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Redis is an in-memory database that persists on disk. The data model is key-value, but many different kind of values are supported: Strings, Lists, Sets, Sorted Sets, Hashes

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Octocat-spinner-32 deps
Octocat-spinner-32 src
Octocat-spinner-32 tests
Octocat-spinner-32 utils
Octocat-spinner-32 .gitignore
Octocat-spinner-32 BUGS
Octocat-spinner-32 CONTRIBUTING
Octocat-spinner-32 COPYING
Octocat-spinner-32 Changelog
Octocat-spinner-32 INSTALL
Octocat-spinner-32 Makefile
Octocat-spinner-32 README
Octocat-spinner-32 TODO
Octocat-spinner-32 redis.conf
Octocat-spinner-32 runtest
README
Where to find complete Redis documentation?
-------------------------------------------

This README is just a fast "quick start" document. You can find more detailed
documentation at http://redis.io

Building Redis
--------------

It is as simple as:

    % make

You can run a 32 bit Redis binary using:

    % make 32bit

After building Redis is a good idea to test it, using:

    % make test

NOTE: if after building Redis with a 32 bit target you need to rebuild it
      with a 64 bit target you need to perform a "make clean" in the root
      directory of the Redis distribution.

Allocator
---------

Selecting a non-default memory allocator when building Redis is done by setting
the `MALLOC` environment variable. Redis is compiled and linked against libc
malloc by default, with the exception of jemalloc being the default on Linux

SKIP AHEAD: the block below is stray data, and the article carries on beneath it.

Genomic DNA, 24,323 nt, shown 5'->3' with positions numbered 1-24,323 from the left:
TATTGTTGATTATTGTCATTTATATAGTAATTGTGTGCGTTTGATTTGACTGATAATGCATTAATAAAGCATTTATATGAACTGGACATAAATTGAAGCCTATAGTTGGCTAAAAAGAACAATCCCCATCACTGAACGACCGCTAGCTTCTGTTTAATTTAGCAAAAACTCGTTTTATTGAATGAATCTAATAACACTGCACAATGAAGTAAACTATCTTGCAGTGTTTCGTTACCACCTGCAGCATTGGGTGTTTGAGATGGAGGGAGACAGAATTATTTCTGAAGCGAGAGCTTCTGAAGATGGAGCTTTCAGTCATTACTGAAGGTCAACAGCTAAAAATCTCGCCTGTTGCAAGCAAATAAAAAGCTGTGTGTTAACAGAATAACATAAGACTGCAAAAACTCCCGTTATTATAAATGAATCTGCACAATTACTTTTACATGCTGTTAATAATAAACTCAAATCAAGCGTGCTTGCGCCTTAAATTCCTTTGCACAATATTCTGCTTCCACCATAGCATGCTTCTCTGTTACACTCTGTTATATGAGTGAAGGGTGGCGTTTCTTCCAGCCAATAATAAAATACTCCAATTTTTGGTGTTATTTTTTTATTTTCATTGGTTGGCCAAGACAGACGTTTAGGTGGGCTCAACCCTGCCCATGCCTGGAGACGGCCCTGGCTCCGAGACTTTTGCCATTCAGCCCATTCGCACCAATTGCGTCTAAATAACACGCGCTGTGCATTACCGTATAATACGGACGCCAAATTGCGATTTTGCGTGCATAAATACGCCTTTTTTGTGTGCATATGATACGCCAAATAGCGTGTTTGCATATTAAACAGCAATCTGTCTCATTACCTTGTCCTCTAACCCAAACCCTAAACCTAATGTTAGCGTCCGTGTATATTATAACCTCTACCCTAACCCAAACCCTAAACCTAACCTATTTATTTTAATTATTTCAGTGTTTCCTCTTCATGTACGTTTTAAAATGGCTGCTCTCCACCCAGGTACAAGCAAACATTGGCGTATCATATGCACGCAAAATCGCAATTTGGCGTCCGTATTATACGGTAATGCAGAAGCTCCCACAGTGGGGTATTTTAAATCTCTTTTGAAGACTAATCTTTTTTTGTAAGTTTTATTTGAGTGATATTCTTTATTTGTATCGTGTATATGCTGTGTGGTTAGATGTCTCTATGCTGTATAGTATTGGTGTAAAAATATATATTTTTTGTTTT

systems. This default was picked because jemalloc has proven to have fewer
fragmentation problems than libc malloc.

To force compiling against libc malloc, use:

    % make MALLOC=libc

To compile against jemalloc on Mac OS X systems, use:

    % make MALLOC=jemalloc

Verbose build
-------------

Redis will build with a user friendly colorized output by default.
If you want to see a more verbose output use the following:

    % make V=1

Running Redis
-------------

To run Redis with the default configuration just type:

    % cd src
    % ./redis-server
    
If you want to provide your redis.conf, you have to run it using an additional
parameter (the path of the configuration file):

    % cd src
    % ./redis-server /path/to/redis.conf

It is possible to alter the Redis configuration passing parameters directly
as options using the command line. Examples:

    % ./redis-server --port 9999 --slaveof 127.0.0.1 6379
    % ./redis-server /etc/redis/6379.conf --loglevel debug

All the options in redis.conf are also supported as options using the command
line, with exactly the same name.

Playing with Redis
------------------

You can use redis-cli to play with Redis. Start a redis-server instance,
then in another terminal try the following:

    % cd src
    % ./redis-cli
    redis> ping
    PONG
    redis> set foo bar
    OK
    redis> get foo
    "bar"
    redis> incr mycounter
    (integer) 1
    redis> incr mycounter
    (integer) 2
    redis> 

You can find the list of all the available commands here:

    http://redis.io/commands

Installing Redis
-----------------

In order to install Redis binaries into /usr/local/bin just use:

    % make install

You can use "make PREFIX=/some/other/directory install" if you wish to use a
different destination.

Make install will just install binaries in your system, but will not configure
init scripts and configuration files in the appropriate place. This is not
needed if you want just to play a bit with Redis, but if you are installing
it the proper way for a production system, we have a script doing this
for Ubuntu and Debian systems:

    % cd utils
    % ./install_server

The script will ask you a few questions and will setup everything you need
to run Redis properly as a background daemon that will start again on
system reboots.

You'll be able to stop and start Redis using the script named
/etc/init.d/redis_<portnumber>, for instance /etc/init.d/redis_6379.

Enjoy!
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